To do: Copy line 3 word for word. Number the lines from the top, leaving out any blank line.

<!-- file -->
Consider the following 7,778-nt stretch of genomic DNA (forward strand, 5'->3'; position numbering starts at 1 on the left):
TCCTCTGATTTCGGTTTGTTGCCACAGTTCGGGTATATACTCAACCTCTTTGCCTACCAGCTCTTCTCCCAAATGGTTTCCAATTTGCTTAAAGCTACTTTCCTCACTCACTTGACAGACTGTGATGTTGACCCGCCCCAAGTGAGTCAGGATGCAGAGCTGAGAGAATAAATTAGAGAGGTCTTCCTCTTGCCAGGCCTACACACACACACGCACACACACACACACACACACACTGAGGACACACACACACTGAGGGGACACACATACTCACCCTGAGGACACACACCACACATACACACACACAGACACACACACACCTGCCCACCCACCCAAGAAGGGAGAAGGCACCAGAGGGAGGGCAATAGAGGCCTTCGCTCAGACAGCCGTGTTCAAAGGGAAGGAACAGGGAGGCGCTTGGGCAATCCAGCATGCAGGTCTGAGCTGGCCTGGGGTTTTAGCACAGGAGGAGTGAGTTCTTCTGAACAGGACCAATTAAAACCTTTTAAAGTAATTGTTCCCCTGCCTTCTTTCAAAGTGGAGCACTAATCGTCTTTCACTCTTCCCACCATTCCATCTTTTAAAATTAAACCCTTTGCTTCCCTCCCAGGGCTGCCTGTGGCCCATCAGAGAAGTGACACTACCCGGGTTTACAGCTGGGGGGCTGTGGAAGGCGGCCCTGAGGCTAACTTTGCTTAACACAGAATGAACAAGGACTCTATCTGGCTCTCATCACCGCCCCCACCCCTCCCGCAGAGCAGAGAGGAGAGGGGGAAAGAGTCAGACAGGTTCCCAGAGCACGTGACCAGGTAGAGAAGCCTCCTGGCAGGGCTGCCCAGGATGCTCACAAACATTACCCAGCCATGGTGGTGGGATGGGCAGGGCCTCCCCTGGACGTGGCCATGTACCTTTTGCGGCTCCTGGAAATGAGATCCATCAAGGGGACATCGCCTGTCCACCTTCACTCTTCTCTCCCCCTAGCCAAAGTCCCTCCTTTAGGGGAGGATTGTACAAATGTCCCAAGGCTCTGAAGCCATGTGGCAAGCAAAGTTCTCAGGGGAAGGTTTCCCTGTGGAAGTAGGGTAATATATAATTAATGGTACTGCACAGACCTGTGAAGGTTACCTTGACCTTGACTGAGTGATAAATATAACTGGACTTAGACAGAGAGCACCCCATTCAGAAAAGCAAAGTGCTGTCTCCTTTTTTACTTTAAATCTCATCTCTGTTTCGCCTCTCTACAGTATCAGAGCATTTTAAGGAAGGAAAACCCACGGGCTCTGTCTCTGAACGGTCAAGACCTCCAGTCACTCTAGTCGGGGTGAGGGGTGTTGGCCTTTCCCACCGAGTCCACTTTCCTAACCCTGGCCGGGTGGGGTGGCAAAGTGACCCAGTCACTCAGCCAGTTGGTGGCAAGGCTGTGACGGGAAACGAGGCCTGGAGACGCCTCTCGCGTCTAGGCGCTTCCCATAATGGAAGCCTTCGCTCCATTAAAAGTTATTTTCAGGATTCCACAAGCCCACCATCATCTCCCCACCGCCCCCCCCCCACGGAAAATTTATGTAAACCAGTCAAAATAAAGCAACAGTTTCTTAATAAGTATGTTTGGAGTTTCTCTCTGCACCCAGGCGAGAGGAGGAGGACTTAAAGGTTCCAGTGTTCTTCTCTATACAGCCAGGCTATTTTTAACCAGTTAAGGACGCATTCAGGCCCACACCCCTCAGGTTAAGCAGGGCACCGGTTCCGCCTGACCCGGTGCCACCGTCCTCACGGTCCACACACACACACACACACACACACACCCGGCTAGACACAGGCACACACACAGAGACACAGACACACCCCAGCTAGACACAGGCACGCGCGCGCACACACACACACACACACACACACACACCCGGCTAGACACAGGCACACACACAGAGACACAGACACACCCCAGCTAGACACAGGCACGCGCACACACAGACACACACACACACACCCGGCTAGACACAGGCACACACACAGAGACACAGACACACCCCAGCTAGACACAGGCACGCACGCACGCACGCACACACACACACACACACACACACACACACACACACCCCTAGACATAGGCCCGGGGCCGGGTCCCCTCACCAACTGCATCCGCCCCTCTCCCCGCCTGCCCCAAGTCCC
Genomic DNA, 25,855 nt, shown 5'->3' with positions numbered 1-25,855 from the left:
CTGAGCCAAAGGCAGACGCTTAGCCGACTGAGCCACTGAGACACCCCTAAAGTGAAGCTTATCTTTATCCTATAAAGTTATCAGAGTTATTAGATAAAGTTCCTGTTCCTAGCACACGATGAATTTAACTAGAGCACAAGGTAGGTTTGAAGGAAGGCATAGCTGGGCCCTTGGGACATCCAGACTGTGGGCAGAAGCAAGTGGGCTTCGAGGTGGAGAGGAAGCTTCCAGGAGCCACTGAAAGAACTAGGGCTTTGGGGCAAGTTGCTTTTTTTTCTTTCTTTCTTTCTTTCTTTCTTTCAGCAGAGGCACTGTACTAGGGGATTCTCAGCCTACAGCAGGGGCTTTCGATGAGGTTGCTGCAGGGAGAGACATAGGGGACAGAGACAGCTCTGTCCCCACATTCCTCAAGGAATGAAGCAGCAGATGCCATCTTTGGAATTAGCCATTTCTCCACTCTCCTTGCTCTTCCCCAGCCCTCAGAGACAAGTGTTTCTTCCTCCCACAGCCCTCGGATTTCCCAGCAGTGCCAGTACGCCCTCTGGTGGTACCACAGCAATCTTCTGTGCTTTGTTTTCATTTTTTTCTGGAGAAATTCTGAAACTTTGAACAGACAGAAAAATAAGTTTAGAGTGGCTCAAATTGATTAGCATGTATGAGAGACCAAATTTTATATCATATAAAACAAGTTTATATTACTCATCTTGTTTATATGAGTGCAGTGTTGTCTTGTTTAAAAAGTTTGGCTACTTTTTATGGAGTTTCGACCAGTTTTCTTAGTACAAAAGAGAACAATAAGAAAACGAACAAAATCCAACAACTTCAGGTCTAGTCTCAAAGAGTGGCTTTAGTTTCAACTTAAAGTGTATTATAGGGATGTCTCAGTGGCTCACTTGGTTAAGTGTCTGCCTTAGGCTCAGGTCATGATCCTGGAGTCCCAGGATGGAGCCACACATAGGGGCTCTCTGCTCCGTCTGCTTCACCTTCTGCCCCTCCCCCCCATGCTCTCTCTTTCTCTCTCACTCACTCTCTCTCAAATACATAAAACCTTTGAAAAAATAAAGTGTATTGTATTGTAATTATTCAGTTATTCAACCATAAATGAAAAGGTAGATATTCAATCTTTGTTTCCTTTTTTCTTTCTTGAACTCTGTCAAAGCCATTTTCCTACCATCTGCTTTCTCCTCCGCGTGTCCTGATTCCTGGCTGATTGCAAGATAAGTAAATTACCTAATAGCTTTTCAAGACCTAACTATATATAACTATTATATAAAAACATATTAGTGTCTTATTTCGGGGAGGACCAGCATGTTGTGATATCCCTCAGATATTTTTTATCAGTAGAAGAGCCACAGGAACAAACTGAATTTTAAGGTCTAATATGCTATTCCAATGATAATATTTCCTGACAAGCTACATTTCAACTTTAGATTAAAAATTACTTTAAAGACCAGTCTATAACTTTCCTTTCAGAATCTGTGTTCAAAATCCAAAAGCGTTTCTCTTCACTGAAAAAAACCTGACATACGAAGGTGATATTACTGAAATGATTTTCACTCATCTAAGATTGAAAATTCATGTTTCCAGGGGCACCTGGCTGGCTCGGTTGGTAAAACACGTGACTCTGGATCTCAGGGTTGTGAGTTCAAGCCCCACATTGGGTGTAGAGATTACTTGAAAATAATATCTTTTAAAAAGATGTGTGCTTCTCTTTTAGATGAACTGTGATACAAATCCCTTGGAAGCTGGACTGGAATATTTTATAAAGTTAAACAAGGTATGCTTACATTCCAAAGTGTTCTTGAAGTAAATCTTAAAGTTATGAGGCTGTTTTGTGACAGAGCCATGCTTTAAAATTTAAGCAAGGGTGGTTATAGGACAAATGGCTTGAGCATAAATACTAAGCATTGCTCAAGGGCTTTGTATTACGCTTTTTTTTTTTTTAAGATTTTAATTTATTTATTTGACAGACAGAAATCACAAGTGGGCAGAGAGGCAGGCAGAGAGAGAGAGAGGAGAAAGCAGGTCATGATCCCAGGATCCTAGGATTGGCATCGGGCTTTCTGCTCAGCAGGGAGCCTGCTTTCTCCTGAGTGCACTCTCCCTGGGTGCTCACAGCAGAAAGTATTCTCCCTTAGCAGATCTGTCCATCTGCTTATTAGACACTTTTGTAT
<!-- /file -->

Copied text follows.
Genomic DNA, 25,855 nt, shown 5'->3' with positions numbered 1-25,855 from the left: